Theoretical and Computational Chemistry

Quantum alchemy beyond singlets: Bonding in diatomic molecules with hydrogen



Bonding energies are key for the relative stability of molecules in chemical space. Therefore methods employed to search for relevant molecules in chemical space need to capture the bonding behavior for a wide range of molecules, including radicals. In this work, we investigate the ability of quantum alchemy to do so for exploring hypothetical chemical compounds, here diatomic molecules involving hydrogen with various electronic structures. We evaluate equilibrium bond lengths, ionization ener- gies, and electron affinities of these fundamental systems. We compare and contrast how well manual quantum alchemy calculations, i.e. quantum mechanical calculations in which the nuclear charge is altered, and quantum alchemy approximations using a Taylor series expansion can predict these molecular properties. We also investigate the extent of error cancellation of these approaches in terms of ionization energies and electron affinities when using thermodynamic cycles. Our results suggest that the accuracy of Taylor series expansions are greatly improved by error cancellation in thermodynamic cycles, and errors also appear to be generally system-dependent. Taken together, this work provides insights into how quantum alchemy predictions us- ing a Taylor series expansion may be applied to future studies of non-singlet systems as well as which challenges remain open for these cases.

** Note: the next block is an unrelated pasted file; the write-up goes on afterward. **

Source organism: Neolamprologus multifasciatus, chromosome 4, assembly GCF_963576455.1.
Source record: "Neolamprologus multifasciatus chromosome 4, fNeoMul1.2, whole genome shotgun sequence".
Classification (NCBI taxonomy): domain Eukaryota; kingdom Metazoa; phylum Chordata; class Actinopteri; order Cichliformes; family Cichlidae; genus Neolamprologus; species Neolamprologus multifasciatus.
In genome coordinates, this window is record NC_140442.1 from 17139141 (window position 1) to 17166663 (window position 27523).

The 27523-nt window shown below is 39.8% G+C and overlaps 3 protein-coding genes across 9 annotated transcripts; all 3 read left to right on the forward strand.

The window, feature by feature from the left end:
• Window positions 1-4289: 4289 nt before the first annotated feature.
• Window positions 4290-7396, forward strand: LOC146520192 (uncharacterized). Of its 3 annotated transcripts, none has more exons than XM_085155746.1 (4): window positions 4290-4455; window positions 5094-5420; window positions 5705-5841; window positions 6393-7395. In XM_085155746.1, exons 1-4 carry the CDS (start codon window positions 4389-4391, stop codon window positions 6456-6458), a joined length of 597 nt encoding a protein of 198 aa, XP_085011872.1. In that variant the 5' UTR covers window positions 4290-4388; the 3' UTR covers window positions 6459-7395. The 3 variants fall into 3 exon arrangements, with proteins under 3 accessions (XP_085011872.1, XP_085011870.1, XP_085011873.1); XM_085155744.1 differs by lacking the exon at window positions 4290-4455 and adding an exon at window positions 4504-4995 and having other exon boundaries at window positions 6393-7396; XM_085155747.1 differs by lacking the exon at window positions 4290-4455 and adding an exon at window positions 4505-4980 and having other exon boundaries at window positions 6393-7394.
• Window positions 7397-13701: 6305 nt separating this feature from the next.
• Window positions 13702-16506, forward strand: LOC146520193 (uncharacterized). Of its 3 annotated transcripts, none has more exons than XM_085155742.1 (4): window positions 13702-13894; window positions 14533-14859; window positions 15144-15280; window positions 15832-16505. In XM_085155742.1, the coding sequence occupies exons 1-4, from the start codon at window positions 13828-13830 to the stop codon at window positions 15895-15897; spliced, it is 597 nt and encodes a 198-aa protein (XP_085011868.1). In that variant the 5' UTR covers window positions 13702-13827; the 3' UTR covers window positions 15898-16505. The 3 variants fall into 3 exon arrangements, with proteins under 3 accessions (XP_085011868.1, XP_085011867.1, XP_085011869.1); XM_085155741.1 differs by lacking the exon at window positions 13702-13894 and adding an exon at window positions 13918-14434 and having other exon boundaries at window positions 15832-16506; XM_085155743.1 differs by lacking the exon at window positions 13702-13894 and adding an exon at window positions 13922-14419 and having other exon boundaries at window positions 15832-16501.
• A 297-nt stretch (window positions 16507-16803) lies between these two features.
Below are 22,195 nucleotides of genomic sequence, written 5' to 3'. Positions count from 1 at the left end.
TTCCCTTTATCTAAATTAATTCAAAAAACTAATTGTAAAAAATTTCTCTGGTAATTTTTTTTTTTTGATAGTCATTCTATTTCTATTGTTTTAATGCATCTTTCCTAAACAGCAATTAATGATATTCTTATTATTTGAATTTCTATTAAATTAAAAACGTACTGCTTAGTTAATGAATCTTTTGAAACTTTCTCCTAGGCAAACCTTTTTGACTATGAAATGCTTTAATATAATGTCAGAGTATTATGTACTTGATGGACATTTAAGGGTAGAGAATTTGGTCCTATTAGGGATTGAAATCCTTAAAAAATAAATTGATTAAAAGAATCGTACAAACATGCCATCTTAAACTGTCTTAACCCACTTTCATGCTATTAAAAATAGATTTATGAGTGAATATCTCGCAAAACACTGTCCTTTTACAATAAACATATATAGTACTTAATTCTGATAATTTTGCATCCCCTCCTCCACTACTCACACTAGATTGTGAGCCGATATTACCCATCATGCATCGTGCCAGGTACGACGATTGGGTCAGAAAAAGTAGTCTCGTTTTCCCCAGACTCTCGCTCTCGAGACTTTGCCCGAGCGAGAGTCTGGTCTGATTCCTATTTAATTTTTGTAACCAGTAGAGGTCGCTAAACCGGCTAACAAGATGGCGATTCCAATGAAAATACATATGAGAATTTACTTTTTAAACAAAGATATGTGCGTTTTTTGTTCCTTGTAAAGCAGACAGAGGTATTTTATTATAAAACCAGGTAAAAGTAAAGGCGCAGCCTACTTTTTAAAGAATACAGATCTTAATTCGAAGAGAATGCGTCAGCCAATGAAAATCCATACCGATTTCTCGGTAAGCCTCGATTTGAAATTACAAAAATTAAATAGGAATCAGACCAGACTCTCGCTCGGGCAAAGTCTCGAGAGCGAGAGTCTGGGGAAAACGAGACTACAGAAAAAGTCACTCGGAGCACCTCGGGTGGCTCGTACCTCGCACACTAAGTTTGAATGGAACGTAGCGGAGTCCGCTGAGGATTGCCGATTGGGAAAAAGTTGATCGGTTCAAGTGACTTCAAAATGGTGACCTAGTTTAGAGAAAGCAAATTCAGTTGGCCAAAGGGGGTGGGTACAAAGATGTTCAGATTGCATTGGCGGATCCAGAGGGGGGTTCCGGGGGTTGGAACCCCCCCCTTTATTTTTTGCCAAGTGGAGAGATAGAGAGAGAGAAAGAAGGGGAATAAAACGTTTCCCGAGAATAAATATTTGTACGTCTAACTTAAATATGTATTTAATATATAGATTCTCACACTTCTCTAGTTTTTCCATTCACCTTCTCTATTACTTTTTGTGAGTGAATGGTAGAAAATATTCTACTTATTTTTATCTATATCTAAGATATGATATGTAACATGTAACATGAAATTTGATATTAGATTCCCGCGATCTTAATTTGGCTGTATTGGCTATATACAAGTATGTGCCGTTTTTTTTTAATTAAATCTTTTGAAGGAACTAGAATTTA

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Supplementary material

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Supporting Information: Quantum alchemy beyond singlets: Bonding in diatomic molecules with hydrogen
Additional discussion and data